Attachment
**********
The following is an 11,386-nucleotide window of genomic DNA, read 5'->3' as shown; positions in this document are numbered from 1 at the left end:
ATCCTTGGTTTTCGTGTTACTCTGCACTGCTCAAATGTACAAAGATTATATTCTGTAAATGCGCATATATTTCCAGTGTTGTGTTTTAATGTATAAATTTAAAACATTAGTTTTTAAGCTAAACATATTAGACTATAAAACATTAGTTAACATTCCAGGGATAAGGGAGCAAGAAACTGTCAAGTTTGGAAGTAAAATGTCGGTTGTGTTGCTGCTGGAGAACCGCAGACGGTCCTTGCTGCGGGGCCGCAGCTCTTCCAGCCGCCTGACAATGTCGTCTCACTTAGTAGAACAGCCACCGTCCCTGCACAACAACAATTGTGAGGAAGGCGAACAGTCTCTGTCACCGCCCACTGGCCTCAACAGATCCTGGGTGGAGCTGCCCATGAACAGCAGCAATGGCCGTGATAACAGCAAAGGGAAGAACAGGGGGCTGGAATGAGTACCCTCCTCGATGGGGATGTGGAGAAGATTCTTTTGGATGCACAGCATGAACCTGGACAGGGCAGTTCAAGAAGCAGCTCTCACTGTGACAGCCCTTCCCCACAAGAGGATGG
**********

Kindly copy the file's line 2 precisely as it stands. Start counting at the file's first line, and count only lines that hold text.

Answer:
ATCCTTGGTTTTCGTGTTACTCTGCACTGCTCAAATGTACAAAGATTATATTCTGTAAATGCGCATATATTTCCAGTGTTGTGTTTTAATGTATAAATTTAAAACATTAGTTTTTAAGCTAAACATATTAGACTATAAAACATTAGTTAACATTCCAGGGATAAGGGAGCAAGAAACTGTCAAGTTTGGAAGTAAAATGTCGGTTGTGTTGCTGCTGGAGAACCGCAGACGGTCCTTGCTGCGGGGCCGCAGCTCTTCCAGCCGCCTGACAATGTCGTCTCACTTAGTAGAACAGCCACCGTCCCTGCACAACAACAATTGTGAGGAAGGCGAACAGTCTCTGTCACCGCCCACTGGCCTCAACAGATCCTGGGTGGAGCTGCCCATGAACAGCAGCAATGGCCGTGATAACAGCAAAGGGAAGAACAGGGGGCTGGAATGAGTACCCTCCTCGATGGGGATGTGGAGAAGATTCTTTTGGATGCACAGCATGAACCTGGACAGGGCAGTTCAAGAAGCAGCTCTCACTGTGACAGCCCTTCCCCACAAGAGGATGG